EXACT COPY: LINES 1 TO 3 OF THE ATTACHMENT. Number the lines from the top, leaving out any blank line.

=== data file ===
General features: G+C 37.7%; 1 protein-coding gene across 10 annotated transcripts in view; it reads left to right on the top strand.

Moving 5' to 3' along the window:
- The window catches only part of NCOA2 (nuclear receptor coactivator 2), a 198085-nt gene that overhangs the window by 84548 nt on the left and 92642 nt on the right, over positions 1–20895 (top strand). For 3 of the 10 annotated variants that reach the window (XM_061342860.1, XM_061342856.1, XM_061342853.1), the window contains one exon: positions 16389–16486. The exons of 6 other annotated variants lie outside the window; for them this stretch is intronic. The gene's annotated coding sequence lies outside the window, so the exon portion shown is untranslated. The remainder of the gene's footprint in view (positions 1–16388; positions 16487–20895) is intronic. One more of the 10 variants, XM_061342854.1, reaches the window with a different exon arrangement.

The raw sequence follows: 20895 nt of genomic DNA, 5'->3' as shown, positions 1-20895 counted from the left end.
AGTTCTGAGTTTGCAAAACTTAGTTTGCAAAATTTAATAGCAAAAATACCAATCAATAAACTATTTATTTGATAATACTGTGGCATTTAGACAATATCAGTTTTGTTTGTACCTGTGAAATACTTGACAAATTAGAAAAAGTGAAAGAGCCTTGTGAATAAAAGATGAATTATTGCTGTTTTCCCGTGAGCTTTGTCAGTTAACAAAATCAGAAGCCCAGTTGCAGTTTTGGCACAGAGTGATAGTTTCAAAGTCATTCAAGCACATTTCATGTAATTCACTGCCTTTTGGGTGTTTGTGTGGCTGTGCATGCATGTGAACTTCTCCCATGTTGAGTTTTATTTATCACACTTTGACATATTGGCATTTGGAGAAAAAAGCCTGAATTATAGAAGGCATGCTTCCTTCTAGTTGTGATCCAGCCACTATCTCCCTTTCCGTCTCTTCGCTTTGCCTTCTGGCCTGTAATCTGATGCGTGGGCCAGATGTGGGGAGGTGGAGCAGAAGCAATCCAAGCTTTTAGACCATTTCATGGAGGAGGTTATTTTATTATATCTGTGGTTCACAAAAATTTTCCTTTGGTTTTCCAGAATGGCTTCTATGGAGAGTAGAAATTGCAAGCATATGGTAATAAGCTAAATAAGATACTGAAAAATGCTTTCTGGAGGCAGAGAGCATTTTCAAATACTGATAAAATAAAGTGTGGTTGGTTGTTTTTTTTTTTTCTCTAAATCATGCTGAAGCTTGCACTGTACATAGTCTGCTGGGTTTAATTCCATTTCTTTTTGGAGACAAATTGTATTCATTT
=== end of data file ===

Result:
General features: G+C 37.7%; 1 protein-coding gene across 10 annotated transcripts in view; it reads left to right on the top strand.

Moving 5' to 3' along the window:
- The window catches only part of NCOA2 (nuclear receptor coactivator 2), a 198085-nt gene that overhangs the window by 84548 nt on the left and 92642 nt on the right, over positions 1–20895 (top strand). For 3 of the 10 annotated variants that reach the window (XM_061342860.1, XM_061342856.1, XM_061342853.1), the window contains one exon: positions 16389–16486. The exons of 6 other annotated variants lie outside the window; for them this stretch is intronic. The gene's annotated coding sequence lies outside the window, so the exon portion shown is untranslated. The remainder of the gene's footprint in view (positions 1–16388; positions 16487–20895) is intronic. One more of the 10 variants, XM_061342854.1, reaches the window with a different exon arrangement.